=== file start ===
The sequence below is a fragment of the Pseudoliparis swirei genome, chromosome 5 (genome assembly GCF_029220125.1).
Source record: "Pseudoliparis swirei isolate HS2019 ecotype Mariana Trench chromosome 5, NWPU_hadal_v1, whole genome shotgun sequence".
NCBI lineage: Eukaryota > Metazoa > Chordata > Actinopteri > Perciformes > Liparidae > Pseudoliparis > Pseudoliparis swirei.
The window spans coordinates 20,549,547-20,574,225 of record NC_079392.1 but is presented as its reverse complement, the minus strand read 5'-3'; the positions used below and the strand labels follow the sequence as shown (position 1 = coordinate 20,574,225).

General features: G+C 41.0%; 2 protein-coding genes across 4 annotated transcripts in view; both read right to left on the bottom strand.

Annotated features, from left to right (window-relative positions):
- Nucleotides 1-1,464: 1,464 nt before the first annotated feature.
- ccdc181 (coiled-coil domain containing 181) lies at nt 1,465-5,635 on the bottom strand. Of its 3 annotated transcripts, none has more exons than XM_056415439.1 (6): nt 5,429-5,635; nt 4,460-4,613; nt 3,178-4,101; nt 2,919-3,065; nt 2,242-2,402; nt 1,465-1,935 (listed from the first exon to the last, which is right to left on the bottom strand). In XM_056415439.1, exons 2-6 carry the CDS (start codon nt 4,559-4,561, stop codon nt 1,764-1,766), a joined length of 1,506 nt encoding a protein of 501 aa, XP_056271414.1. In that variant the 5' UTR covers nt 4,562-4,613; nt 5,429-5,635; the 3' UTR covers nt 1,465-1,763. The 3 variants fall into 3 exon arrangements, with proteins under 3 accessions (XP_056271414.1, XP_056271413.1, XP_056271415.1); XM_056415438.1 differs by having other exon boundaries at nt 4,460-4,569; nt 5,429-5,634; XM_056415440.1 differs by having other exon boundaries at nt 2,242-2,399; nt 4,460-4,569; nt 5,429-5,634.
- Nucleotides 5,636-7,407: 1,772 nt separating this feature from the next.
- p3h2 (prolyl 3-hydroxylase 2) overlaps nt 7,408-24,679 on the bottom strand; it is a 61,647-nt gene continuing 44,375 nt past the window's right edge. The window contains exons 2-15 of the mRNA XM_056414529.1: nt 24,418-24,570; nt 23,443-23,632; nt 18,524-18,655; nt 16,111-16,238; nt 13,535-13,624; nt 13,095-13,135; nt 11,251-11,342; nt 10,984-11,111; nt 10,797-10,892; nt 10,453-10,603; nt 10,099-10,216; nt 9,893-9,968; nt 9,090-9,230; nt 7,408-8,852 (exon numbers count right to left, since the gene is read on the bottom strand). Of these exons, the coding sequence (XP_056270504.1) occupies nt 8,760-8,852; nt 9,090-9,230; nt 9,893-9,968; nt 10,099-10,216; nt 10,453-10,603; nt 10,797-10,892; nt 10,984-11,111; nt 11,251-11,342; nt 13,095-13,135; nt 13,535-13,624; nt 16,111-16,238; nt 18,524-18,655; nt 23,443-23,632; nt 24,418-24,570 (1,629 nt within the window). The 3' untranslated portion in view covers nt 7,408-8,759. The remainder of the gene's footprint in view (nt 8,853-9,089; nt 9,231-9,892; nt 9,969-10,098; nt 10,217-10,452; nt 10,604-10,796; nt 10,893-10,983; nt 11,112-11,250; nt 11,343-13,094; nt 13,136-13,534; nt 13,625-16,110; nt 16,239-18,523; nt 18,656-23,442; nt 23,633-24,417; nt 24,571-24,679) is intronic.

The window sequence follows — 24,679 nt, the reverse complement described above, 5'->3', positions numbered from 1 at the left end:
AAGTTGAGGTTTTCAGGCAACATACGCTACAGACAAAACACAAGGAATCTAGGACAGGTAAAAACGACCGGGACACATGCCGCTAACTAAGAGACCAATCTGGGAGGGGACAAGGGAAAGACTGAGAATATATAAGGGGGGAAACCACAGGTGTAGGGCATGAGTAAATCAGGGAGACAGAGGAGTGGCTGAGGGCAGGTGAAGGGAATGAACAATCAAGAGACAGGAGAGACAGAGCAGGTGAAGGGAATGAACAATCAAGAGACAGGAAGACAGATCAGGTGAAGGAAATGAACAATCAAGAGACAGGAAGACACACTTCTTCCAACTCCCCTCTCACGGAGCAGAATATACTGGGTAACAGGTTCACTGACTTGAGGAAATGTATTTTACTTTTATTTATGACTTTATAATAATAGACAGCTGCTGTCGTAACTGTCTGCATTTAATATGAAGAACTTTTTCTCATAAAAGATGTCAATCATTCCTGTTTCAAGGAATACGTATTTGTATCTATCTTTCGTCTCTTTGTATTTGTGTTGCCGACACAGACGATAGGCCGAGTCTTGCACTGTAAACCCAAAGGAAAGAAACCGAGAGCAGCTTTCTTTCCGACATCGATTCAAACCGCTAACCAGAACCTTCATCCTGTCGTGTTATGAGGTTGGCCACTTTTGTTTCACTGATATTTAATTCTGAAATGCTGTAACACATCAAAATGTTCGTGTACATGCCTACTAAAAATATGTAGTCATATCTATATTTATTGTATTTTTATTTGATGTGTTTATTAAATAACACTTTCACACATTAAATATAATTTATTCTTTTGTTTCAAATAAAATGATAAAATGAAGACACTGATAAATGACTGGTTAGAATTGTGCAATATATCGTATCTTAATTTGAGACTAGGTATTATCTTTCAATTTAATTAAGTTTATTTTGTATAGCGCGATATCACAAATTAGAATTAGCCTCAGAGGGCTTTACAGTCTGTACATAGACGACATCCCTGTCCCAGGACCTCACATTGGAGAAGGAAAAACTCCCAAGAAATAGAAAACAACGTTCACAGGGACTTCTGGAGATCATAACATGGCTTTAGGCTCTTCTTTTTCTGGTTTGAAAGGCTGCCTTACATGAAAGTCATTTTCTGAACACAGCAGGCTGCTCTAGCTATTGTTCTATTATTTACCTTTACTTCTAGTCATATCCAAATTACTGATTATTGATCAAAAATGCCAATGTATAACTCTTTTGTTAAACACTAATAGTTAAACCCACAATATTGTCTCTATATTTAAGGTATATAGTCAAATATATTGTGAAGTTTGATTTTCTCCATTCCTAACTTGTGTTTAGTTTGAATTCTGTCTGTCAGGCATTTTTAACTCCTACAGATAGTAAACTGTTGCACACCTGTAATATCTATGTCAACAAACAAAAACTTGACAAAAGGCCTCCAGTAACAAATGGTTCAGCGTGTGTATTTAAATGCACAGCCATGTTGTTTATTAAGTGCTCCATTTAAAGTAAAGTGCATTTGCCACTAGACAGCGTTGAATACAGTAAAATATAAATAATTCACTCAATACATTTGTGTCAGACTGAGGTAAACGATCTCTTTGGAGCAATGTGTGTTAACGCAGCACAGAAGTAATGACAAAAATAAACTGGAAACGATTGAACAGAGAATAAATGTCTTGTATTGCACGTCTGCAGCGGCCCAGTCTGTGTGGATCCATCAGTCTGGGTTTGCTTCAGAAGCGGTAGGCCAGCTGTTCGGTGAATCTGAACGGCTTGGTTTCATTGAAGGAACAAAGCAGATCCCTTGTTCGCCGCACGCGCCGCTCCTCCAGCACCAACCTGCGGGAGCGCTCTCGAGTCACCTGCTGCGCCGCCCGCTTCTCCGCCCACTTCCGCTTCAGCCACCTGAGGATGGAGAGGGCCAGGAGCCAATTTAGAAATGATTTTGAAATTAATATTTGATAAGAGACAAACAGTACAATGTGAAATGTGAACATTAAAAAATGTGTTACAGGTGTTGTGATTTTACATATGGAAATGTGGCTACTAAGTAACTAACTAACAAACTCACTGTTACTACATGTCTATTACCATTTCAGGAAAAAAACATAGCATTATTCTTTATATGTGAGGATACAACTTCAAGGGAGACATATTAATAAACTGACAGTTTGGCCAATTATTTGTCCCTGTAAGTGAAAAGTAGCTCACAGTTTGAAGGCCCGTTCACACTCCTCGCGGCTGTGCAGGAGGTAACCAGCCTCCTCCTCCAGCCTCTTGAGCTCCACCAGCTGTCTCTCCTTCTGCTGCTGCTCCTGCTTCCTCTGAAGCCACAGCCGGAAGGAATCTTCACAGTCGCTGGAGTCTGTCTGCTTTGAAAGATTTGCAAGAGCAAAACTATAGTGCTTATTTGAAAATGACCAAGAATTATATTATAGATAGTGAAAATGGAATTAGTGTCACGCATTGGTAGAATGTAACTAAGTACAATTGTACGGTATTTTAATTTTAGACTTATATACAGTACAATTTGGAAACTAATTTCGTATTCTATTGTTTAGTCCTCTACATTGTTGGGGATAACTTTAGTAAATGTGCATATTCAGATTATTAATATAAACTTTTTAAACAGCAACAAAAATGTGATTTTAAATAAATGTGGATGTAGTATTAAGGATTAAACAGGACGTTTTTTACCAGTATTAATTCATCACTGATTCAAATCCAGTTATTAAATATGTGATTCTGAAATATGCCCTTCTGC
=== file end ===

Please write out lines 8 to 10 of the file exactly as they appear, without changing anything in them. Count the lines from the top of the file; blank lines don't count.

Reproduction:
- ccdc181 (coiled-coil domain containing 181) lies at nt 1,465-5,635 on the bottom strand. Of its 3 annotated transcripts, none has more exons than XM_056415439.1 (6): nt 5,429-5,635; nt 4,460-4,613; nt 3,178-4,101; nt 2,919-3,065; nt 2,242-2,402; nt 1,465-1,935 (listed from the first exon to the last, which is right to left on the bottom strand). In XM_056415439.1, exons 2-6 carry the CDS (start codon nt 4,559-4,561, stop codon nt 1,764-1,766), a joined length of 1,506 nt encoding a protein of 501 aa, XP_056271414.1. In that variant the 5' UTR covers nt 4,562-4,613; nt 5,429-5,635; the 3' UTR covers nt 1,465-1,763. The 3 variants fall into 3 exon arrangements, with proteins under 3 accessions (XP_056271414.1, XP_056271413.1, XP_056271415.1); XM_056415438.1 differs by having other exon boundaries at nt 4,460-4,569; nt 5,429-5,634; XM_056415440.1 differs by having other exon boundaries at nt 2,242-2,399; nt 4,460-4,569; nt 5,429-5,634.
- Nucleotides 5,636-7,407: 1,772 nt separating this feature from the next.
- p3h2 (prolyl 3-hydroxylase 2) overlaps nt 7,408-24,679 on the bottom strand; it is a 61,647-nt gene continuing 44,375 nt past the window's right edge. The window contains exons 2-15 of the mRNA XM_056414529.1: nt 24,418-24,570; nt 23,443-23,632; nt 18,524-18,655; nt 16,111-16,238; nt 13,535-13,624; nt 13,095-13,135; nt 11,251-11,342; nt 10,984-11,111; nt 10,797-10,892; nt 10,453-10,603; nt 10,099-10,216; nt 9,893-9,968; nt 9,090-9,230; nt 7,408-8,852 (exon numbers count right to left, since the gene is read on the bottom strand). Of these exons, the coding sequence (XP_056270504.1) occupies nt 8,760-8,852; nt 9,090-9,230; nt 9,893-9,968; nt 10,099-10,216; nt 10,453-10,603; nt 10,797-10,892; nt 10,984-11,111; nt 11,251-11,342; nt 13,095-13,135; nt 13,535-13,624; nt 16,111-16,238; nt 18,524-18,655; nt 23,443-23,632; nt 24,418-24,570 (1,629 nt within the window). The 3' untranslated portion in view covers nt 7,408-8,759. The remainder of the gene's footprint in view (nt 8,853-9,089; nt 9,231-9,892; nt 9,969-10,098; nt 10,217-10,452; nt 10,604-10,796; nt 10,893-10,983; nt 11,112-11,250; nt 11,343-13,094; nt 13,136-13,534; nt 13,625-16,110; nt 16,239-18,523; nt 18,656-23,442; nt 23,633-24,417; nt 24,571-24,679) is intronic.